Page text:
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Unofficial support for AMD Ryzen 5000 CPUs on X370 motherboards spied

ASRock X370 pro motherboard
(Image credit: ASRock)

AMD's decision to nix official Ryzen 5000 CPU support for older 300-series motherboards has seen users pining for compatibility. Thankfully, recent developments have seen unofficial support becoming publicly available for the 300-series MOBOs anyway.

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(Image credit: MSI)

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The new BIOS, spotted on jzeletronic.de (via Tom's Hardware), appears to provide support for Zen 3 processors, on these older motherboards. It should make it possible for those with an officially neglected ASRock X370 Taichi or Pro motherboard to use a Zen 3 processor, or indeed a Ryzen 4000-series CPU.

This firmware—listed as P6.61 BIOS—is most-likely an enthusiast-modded version of an existing BIOS, as previously-locked features appear to be enabled. Show caution if you are interested, though, as the first BIOS to enable X370 mobo support, this alpha is likely to be pretty buggy—as is often the case with initial iterations of firmware and software alike. And for the love of God, be careful if you decide to flash your BIOS, it can be a risky business in general, even without the chance of bugs.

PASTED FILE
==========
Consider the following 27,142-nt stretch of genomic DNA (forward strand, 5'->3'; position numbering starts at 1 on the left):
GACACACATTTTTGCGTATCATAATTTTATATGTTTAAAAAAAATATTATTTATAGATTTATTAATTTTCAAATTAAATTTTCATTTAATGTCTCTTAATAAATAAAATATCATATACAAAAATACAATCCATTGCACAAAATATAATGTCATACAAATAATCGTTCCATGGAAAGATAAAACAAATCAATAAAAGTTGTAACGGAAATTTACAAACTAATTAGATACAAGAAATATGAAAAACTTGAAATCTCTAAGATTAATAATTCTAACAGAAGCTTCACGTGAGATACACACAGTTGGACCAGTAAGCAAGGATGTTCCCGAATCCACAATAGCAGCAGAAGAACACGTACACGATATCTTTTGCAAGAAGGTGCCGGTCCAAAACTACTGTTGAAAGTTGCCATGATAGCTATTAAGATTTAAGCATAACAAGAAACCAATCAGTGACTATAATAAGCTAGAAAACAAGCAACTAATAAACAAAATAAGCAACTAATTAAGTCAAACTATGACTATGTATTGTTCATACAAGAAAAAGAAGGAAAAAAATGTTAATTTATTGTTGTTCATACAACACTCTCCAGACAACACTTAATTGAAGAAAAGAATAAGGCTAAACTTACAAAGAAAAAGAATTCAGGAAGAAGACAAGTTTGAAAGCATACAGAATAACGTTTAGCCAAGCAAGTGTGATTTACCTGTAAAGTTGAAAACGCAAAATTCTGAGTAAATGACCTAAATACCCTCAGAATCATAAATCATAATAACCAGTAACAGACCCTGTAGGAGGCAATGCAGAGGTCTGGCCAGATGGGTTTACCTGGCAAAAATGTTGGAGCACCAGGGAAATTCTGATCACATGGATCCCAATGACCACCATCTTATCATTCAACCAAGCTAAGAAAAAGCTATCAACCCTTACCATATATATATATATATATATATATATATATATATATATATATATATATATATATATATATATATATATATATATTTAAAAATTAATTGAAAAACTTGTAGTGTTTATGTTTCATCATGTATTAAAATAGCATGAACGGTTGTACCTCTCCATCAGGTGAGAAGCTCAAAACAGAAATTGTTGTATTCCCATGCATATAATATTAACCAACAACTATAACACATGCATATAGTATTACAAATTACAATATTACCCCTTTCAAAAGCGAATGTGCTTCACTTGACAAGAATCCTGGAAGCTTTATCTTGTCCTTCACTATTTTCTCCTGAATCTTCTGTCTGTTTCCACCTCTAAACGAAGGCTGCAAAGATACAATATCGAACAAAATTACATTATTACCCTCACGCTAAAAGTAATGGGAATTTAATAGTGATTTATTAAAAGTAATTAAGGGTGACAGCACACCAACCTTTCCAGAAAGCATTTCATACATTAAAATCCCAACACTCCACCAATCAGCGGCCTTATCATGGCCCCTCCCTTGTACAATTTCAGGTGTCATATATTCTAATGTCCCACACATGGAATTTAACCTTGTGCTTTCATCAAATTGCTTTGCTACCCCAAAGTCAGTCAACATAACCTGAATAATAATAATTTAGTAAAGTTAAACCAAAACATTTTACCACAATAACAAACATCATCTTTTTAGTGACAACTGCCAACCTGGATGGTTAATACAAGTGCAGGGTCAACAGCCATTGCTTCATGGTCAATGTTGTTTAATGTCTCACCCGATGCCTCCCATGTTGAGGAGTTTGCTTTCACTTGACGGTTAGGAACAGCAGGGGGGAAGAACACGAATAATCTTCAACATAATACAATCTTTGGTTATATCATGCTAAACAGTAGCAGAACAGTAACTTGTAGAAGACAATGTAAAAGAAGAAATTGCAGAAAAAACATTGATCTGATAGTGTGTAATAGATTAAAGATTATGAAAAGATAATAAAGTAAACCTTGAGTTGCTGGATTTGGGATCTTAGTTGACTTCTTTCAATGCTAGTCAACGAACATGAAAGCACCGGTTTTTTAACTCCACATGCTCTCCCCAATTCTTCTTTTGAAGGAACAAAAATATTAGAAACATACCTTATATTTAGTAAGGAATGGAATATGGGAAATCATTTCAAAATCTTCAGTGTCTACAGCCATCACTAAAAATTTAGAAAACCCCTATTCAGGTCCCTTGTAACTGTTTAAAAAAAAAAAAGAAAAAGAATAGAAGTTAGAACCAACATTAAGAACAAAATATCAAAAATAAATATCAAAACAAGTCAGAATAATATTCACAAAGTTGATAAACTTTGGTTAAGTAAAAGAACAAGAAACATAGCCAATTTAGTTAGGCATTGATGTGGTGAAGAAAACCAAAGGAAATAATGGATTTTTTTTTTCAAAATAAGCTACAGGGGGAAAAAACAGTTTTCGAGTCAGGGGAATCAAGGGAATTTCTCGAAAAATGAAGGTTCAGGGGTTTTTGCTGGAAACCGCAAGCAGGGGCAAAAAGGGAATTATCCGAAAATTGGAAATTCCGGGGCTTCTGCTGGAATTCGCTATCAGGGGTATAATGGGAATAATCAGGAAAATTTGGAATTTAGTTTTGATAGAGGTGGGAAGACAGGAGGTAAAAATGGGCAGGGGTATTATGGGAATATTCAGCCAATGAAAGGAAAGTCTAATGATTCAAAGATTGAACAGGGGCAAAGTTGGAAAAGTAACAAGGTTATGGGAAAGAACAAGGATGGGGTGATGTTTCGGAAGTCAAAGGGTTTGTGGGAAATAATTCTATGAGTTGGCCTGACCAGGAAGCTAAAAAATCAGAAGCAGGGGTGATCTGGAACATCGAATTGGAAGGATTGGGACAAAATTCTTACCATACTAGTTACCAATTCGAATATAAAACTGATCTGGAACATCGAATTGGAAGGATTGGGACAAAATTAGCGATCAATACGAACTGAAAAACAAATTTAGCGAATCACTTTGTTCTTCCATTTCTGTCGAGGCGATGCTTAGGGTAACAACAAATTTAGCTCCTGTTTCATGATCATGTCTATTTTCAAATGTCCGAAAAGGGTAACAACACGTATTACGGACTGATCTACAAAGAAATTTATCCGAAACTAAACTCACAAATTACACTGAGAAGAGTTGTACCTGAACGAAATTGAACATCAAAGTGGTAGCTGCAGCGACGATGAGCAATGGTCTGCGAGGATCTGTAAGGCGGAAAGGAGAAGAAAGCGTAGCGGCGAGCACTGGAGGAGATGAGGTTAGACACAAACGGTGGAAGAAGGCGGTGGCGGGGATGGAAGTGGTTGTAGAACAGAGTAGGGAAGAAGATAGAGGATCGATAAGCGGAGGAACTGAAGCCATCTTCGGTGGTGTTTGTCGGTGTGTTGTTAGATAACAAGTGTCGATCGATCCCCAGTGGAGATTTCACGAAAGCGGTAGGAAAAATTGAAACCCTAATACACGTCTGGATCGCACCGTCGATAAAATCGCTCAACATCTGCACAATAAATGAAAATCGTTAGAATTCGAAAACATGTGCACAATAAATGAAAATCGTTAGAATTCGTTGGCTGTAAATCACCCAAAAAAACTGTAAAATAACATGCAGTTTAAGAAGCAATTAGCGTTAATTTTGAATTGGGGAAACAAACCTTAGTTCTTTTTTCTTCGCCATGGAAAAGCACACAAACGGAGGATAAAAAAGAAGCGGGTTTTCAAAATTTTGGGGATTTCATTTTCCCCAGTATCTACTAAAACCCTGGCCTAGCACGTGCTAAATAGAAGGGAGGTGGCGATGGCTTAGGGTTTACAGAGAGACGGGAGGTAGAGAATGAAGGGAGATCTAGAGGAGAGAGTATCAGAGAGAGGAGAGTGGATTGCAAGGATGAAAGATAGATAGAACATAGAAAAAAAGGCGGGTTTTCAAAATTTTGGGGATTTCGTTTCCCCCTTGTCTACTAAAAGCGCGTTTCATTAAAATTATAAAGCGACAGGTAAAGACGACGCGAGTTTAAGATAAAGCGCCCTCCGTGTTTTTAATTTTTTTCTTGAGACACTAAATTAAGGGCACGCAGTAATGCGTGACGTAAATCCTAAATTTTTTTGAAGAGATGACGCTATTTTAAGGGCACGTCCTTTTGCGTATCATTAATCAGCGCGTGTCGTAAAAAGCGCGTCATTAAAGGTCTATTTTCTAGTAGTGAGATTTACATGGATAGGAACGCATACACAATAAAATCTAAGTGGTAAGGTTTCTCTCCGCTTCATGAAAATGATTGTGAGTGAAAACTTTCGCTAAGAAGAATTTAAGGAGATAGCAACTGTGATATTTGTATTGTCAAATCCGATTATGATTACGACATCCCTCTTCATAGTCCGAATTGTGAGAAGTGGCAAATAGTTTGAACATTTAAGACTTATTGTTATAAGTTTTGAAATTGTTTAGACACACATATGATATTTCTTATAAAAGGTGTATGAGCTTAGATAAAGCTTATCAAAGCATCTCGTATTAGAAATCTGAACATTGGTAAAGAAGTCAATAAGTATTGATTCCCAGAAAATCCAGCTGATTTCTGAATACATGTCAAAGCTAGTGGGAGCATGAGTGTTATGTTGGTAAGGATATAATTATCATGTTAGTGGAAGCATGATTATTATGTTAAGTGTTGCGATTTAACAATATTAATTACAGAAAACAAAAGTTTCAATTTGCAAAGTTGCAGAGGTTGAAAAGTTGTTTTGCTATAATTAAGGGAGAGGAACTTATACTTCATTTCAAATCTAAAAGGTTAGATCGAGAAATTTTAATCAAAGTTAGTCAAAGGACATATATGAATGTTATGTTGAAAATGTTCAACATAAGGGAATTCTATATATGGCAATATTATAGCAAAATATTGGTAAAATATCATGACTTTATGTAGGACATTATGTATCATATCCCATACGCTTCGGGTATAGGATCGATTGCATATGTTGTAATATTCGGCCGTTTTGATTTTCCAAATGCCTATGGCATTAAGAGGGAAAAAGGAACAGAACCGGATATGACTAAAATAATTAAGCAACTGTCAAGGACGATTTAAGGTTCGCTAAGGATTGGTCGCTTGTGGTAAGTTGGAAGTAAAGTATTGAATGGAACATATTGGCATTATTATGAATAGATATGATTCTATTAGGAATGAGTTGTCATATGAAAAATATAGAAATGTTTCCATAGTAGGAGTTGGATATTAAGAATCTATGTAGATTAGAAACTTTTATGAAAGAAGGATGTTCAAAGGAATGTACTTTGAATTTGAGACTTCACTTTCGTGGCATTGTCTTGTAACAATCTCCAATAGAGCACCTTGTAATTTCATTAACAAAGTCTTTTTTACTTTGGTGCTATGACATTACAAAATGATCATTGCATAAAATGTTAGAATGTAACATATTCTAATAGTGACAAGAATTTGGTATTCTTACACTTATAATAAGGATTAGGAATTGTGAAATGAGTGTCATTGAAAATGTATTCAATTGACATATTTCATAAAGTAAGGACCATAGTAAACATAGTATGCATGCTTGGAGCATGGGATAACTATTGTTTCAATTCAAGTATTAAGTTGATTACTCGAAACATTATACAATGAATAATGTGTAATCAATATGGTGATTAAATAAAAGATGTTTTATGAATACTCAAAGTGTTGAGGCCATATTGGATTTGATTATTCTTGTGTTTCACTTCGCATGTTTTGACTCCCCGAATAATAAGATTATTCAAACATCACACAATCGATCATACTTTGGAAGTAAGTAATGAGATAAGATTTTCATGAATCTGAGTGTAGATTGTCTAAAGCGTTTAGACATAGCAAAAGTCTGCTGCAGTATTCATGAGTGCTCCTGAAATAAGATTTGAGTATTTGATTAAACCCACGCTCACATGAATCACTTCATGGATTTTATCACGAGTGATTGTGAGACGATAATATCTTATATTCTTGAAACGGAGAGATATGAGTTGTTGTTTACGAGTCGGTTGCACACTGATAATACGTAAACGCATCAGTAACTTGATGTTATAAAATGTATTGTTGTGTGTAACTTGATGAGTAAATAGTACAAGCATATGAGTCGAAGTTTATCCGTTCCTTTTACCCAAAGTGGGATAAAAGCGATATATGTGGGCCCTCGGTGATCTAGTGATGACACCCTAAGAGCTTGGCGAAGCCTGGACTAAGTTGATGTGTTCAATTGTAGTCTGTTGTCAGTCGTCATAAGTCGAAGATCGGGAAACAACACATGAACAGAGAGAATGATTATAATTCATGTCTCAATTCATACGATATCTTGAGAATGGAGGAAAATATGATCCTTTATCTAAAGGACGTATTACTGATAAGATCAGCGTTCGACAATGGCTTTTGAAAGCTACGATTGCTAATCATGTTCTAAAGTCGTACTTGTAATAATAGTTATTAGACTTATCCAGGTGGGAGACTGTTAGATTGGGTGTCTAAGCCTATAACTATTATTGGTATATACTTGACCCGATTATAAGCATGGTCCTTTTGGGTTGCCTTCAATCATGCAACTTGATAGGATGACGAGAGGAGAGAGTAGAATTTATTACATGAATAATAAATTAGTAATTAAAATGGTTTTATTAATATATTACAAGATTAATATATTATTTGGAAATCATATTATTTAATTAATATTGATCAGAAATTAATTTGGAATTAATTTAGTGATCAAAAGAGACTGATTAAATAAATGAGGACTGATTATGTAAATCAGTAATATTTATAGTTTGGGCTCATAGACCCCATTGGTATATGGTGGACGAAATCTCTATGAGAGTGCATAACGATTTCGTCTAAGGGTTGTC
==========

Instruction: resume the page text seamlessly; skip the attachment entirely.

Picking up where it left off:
This also follows a barrage of reports that users have managed to enable Ryzen 5000 support by flashing the X470 Taichi's firmware back to that of the X370 Taichi. In fact, the ASRock A320M-HDV R4.0 has been spotted on Chiphell forums supporting the AMD Ryzen 9 5900X. Provided it's running the P4.03 firmware dated November 3, the AM4 motherboards should have no issues supporting Zen 3 chips.

Currently, AMD provides full official support for Zen 3 on 500-series motherboards, with plans only to introduce support for the 400-series mobos come January 2021. But we may yet see more motherboard manufacturers sneaking out features they're not officially supposed to, as is tradition. Perhaps this P6.61 BIOS is the sign of things to come. Maybe wait for more people to test it out first—let the internet be your guinea pig.

Katie Wickens

Screw sports, Katie would rather watch Intel, AMD and Nvidia go at it. She can often be found admiring AI advancements, sighing over semiconductors, or gawping at the latest GPU upgrades. She's been obsessed with computers and graphics since she was small, and took Game Art and Design up to Masters level at uni. Her thirst for absurd Raspberry Pi projects will never be sated, and she will stop at nothing to spread internet safety awareness—down with the hackers.